New York Yankees Analysis: Are the Yankees taking too big a risk with pitching?

William Parlee
New York Yankees, Corey Kluber
Mar 1, 2020; Phoenix, Arizona, USA; Texas Rangers starting pitcher Corey Kluber (28) pitches against the Los Angeles Dodgers during the first inning at Camelback Ranch. Mandatory Credit: Joe Camporeale-USA TODAY Sports

After the 2020 shortened season, the New York Yankees decided not to give qualifying offers to start pitchers Masahiro Tanaka, James Paxton, and J.A. Happ. That left them with only one veteran pitcher, last year’s acquisition of their ace Gerrit Cole. Behind him, they had a bevy of inexperienced, untested, not ready for prime time pitchers that the front office originally said they were satisfied with.

The Yankees instead made their priority the signing of second baseman DJ LeMahieu to a new contract. Those negotiations dragged on for over two months while pitching upgrades went untouched. Early in the offseason, Yankee owner Hal Steinbrenner issued a directive that he wanted to stay below the luxury tax threshold of $210 million. With that edict and LeMahieu still dangling out there, and how much it would cost to keep him in pinstripes, general manager Brian Cashman’s hands were tied, not knowing how much money he had to spend on the team’s other needs.

The New York Yankees did make some minor moves by signing Nestor Cortes Jr. and Adam Warren to minor league contracts. Both relievers had pitched for the Yankees before. Finally, last week the Yankees were able to resign LeMahieu last year’s batting champ. Cashman apparently got very creative. Originally it seemed that Yankees might have to pay as much as $25 million a year to keep DJ. The negotiations dragged on because DJ wanted more security than the three-year $75 million contract the Yankees reportedly offered. DJ demanded five years and the talks stalled.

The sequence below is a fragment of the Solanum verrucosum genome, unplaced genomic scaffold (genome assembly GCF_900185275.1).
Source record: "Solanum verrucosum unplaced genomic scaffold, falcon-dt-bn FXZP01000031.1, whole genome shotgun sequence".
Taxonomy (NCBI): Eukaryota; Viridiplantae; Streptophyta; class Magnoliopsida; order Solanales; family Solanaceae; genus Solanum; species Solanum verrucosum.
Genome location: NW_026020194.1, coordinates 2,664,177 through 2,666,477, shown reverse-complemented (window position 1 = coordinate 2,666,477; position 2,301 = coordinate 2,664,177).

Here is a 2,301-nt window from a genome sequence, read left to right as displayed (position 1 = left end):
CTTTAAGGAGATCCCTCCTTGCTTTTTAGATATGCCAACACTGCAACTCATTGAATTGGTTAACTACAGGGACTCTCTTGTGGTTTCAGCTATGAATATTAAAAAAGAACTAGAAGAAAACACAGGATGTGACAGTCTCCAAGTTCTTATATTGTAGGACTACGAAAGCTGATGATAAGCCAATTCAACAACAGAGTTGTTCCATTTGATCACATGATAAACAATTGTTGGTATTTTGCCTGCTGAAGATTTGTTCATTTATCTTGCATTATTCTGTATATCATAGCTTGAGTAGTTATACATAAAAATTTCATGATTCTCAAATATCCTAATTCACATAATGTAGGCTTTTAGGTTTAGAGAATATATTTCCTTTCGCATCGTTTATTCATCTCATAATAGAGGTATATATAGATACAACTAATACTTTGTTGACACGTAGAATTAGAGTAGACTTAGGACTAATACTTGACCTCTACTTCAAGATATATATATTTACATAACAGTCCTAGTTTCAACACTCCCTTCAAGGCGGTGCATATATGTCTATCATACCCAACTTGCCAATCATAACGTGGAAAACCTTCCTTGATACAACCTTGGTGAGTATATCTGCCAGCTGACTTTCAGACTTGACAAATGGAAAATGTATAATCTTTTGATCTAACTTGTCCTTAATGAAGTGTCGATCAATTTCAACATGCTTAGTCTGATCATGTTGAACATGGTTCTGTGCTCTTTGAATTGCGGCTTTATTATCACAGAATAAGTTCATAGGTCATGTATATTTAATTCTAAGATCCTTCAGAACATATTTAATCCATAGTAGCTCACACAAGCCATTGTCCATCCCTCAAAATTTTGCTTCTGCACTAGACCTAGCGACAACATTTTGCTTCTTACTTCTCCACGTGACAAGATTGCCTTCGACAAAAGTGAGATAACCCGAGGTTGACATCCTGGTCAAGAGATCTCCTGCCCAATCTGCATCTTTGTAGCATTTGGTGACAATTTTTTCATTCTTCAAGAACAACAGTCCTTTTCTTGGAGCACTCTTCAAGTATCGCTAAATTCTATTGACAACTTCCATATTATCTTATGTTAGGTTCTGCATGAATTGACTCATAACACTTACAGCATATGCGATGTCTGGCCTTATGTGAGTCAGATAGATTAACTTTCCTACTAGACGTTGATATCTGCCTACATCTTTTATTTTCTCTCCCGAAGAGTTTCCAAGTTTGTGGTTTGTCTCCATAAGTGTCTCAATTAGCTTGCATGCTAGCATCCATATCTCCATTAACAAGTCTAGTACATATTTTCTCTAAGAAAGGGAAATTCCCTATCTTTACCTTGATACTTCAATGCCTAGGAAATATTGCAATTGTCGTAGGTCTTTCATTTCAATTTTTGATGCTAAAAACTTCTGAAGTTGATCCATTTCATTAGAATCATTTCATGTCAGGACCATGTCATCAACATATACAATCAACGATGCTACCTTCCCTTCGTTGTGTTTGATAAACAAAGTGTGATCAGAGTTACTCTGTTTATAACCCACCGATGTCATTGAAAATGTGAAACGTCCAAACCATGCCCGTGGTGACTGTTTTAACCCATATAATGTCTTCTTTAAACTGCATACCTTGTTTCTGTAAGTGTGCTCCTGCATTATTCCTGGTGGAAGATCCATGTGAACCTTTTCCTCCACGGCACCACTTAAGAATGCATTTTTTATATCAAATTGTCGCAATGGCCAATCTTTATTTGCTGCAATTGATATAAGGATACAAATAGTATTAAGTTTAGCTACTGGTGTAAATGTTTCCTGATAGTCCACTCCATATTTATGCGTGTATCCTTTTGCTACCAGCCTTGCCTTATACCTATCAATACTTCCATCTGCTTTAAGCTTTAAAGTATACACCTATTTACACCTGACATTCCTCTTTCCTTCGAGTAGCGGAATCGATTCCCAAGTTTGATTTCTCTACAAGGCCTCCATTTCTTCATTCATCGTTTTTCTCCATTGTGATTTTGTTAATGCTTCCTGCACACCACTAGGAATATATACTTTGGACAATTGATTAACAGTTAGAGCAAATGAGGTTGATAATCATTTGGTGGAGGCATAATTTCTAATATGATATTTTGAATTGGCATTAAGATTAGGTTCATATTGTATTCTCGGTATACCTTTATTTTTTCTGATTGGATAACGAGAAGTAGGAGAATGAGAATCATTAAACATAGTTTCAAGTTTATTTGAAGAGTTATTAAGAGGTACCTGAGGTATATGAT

One thing we know about Brian Cashman is that he can be secretive and creative. In the end, he got LeMahieu to sign a six-year deal, but at only $15 million annually, giving Cashman far more flexibility on additional improvements to the team. Before fans could digest the signing, another signing was made hours later. The Yankees signed a one year $11 million contract with Corey Kluber. Kluber is a two-time Cy Young award winner but comes to the team with injury baggage.

The Yankees already have questions with Jordan Montgomery, who is just a season off his Tommy John surgery. Last season he pitched in ten games with a 2-3 record and an elevated 5.11 ERA. This season they will have Domingo German coming back from the suspension; he didn’t pitch at all last season. Joining him midseason will be Luis Severino, returning to the Yankees after not pitching for a season and a half.

The New York Yankees’ next move was to trade with the Pittsburgh Pirates that sent starter Jameson Taillon to the Yankees for four lower-level Yankee prospects. That move was most likely influenced by Gerrit Cole, who was in the minor leagues with him, and they pitched together for the Pirates in 2016 and 2017. At first, this seemed like a huge upgrade for the Yankees, but he too did not pitch last season, coming back from his own Tommy John surgery.

In another surprise move yesterday, the Yankees signed a $2.5 million contract with the 38-year-old reliever Darren O’Day. This acquisition was made possible when the Yankees dumped Adam Ottavino to the Red Sox in their only second trade this century. O’Day is old in pitching terms but will give the bullpen a different look with his pitching submarine style. The Yankees are also familiar with O’Day from their years of facing him with the Baltimore Orioles. But O’Day has his own injury issues.